I have experienced a wide range of fabric shelters in the backcountry (i.e., excluding cabins and wood shelters). I have owned five single-walled tents (including a two-person Army surplus coated nylon mountain tent and a four-person REI “Mt. McKinley” pyramid tent). I have owned four double-walled tents of different configurations and two hybrid tarp-tents without floors. I have done a fair amount of camping in the high country with tarps and bivy sacks of various kinds. I have bivouacked during the summer season without any real shelter four or five times.
From this experience and my analysis, several conclusions are forthcoming. Some are obvious and some a matter of judgment and opinion. The first is that no single shelter type is ideal for all conditions. Selecting a shelter is a series of compromises based on individual priorities and the conditions expected in the field. The logical end-point of this position is to own or have access to a number of different types and sizes of shelters. Ideally, the shelters would range from ultralight nylon tarps on one end of the spectrum to a three season, double-walled tent for base camping on the other end. In the middle somewhere would be a hybrid tarp-tent or two. Finally, for sleeping under the stars, add a sleeping bag with a waterproof and breathable outside cover to complete the repertoire of options.
Roomy, bomb proof, four season expedition tents are over kill for most people. They take too much time to setup, take up too much space, weigh too much and are too expensive. They are definitely an option if one is doing much winter camping or mountaineering.
After being forced to hunker down for a few days of bad weather, strongly resist the temptation to carry a free-standing, roomy, heavy weight double-walled tent. Part of this conclusion is based upon the fact that weather forecasters, while not perfect, are getting better at predicting big weather systems. Granted that fast moving storms can strike in the mountains at any time, but they are usually of short duration. Having said this, I acknowledge that freestanding, double-walled tents are often the shelter of choice in wet mountain climates like the Pacific Northwest. If roominess in bad weather is a priority, then size up by one person. For example, take a two-person tent for one, a three person tent for two and a four-person tent for three people.
As I get older and have become more of a fair weather hiker, total shelter weight and simplicity of setup is rising to the top of my priorities. This reprioritizing translates into a natural bias towards tarps and hybrid tarp-tents. Nothing beats a quality catenary cut and ultralight tarp when the priority is to travel fast and light. Tarp add-ons (beaks, lifter tabs, bug netting tabs) are a plus. In many cases, tarp camping is best supplemented with a waterproof and breathable bivy sack or sleeping bag. With this addition, wind blown rain and unseasonal snowstorms can be tolerated.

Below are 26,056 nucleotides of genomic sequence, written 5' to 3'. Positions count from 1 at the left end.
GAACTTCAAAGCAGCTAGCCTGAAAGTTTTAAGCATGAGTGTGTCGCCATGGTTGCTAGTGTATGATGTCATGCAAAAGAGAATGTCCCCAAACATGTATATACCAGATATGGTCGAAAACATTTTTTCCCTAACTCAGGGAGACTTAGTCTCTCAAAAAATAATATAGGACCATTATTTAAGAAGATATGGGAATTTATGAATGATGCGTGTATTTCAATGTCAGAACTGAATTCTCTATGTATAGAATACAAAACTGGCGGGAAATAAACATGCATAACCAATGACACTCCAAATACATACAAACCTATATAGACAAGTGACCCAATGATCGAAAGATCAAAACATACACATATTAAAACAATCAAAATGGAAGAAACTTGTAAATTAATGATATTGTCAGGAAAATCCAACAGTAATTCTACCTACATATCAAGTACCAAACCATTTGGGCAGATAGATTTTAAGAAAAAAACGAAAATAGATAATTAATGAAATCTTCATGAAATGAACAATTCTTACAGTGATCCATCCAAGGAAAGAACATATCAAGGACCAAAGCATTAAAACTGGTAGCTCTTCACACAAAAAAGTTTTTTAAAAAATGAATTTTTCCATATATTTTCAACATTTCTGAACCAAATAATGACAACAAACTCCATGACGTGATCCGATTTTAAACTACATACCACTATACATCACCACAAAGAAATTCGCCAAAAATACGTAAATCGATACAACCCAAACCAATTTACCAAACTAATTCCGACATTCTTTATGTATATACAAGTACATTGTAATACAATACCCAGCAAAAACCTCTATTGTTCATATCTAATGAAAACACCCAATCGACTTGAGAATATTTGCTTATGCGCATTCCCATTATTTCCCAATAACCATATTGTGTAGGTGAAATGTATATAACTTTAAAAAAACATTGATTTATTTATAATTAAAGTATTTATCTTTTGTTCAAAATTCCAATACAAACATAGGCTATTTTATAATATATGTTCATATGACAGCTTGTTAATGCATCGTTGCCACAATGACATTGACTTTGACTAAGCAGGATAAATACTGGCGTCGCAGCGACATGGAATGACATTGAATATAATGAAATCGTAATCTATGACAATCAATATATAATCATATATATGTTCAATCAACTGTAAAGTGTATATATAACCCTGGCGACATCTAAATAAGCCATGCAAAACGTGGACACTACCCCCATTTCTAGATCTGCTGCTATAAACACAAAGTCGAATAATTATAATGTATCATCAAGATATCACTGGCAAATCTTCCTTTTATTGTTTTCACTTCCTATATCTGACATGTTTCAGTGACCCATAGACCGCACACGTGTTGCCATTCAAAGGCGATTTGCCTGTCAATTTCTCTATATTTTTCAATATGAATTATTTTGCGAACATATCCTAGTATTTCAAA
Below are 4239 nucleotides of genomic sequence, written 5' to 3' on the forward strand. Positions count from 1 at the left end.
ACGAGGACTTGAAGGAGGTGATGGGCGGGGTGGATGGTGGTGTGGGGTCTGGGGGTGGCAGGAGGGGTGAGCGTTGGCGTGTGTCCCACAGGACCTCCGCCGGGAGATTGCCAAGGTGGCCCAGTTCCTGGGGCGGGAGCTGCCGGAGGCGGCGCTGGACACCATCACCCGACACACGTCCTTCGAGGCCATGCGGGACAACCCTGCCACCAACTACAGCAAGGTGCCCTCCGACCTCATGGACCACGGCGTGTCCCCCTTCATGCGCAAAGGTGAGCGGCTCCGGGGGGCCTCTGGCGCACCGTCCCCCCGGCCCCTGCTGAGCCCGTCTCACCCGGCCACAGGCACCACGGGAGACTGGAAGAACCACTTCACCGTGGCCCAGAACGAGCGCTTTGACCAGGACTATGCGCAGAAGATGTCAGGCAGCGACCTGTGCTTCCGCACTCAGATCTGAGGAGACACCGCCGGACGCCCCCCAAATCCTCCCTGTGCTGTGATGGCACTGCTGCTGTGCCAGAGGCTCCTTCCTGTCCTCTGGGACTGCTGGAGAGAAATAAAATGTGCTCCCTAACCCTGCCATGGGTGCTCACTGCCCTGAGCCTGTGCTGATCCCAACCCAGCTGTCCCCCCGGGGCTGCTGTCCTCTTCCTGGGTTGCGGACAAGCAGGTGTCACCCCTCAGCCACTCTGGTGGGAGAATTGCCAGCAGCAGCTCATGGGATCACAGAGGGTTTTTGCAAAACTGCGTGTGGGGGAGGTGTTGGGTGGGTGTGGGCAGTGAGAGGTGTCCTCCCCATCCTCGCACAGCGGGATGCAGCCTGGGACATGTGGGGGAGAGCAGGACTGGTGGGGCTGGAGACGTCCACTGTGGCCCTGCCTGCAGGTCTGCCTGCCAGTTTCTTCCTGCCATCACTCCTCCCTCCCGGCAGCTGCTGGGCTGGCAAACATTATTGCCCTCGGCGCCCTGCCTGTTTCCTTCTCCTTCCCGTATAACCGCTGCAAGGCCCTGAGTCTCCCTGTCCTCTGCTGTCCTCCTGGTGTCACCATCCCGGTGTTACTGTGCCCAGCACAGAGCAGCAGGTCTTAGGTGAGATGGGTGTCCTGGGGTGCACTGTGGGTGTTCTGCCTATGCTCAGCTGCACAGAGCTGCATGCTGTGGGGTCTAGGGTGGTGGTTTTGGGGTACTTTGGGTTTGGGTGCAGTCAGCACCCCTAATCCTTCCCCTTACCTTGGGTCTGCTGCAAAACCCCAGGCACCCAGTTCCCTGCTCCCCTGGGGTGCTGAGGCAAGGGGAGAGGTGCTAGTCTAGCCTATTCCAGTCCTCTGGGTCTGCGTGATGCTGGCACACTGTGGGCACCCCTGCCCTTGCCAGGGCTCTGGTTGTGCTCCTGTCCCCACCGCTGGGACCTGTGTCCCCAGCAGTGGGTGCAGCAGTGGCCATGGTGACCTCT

If weight and simplicity are not the biggest consideration, carrying three types of shelters is ideal for trips lasting more than a couple of days: (1) a lightweight tent for bugs, rodents, warmth, bad weather and security of gear; (2) a tarp for midday stops out of the sun and rain as well as for cooking and eating and relaxing in camp; (3) a waterproof and breathable bivy sack or sleeping bag for sleeping out in the open in good weather. Sleeping only in a bivy sack is an ideal hot weather option (crawling into the sleeping bag when temperatures cool off towards morning). Lightweight bivies also functions as an emergency shelter on day trips out and away from base camp, and to supplement a lightweight sleeping bag in cold weather. Depending upon the design and size, all three of these shelter elements (tent, tarp, bivy) could be quite reasonable regarding total weight per-person.
If I were forced to own only one shelter to cover the widest range of conditions and trips, the best compromise would be is a two-person, single-walled hybrid tarp-tent. The tarp-tent would be a hybrid A-frame and tunnel design. It would have high-low ventilation options (the “stove pipe effect”) to combat condensation and a goodly amount of bug netting. The tent would use trekking poles in the setup. Such a shelter is quick to set up and will handle moderate level winds. The shelter could easily be collapsed in high winds. It would be lightweight, weighing in the 20-30 ounce range for two persons (excluding the poles).
When there are at least two in the party on longer trips with marginal weather predicted, have access to a single walled, pyramid tent made of silnylon or comparable material (e.g., Black Diamond’s “Megalite,” Oware’s “Alphamid,” Mountain Laurel Design’s “SpeedMid” or “SuperMed,” Golite’s “ShangriLa”). This option will keep the total shelter weight down to 0.5-1.0 pounds per person. The steep walls provide good rain and snow protection. The ability to stand up provides more comfort when pinned down by the weather. The height of the tent can be easily raised or lowered as the weather dictates.
These are my conclusions regarding wilderness shelters based on years of experience and analysis. What are yours? For an in-depth analysis of this topic, click: “Tents, Tarps and Bivy Sacks?”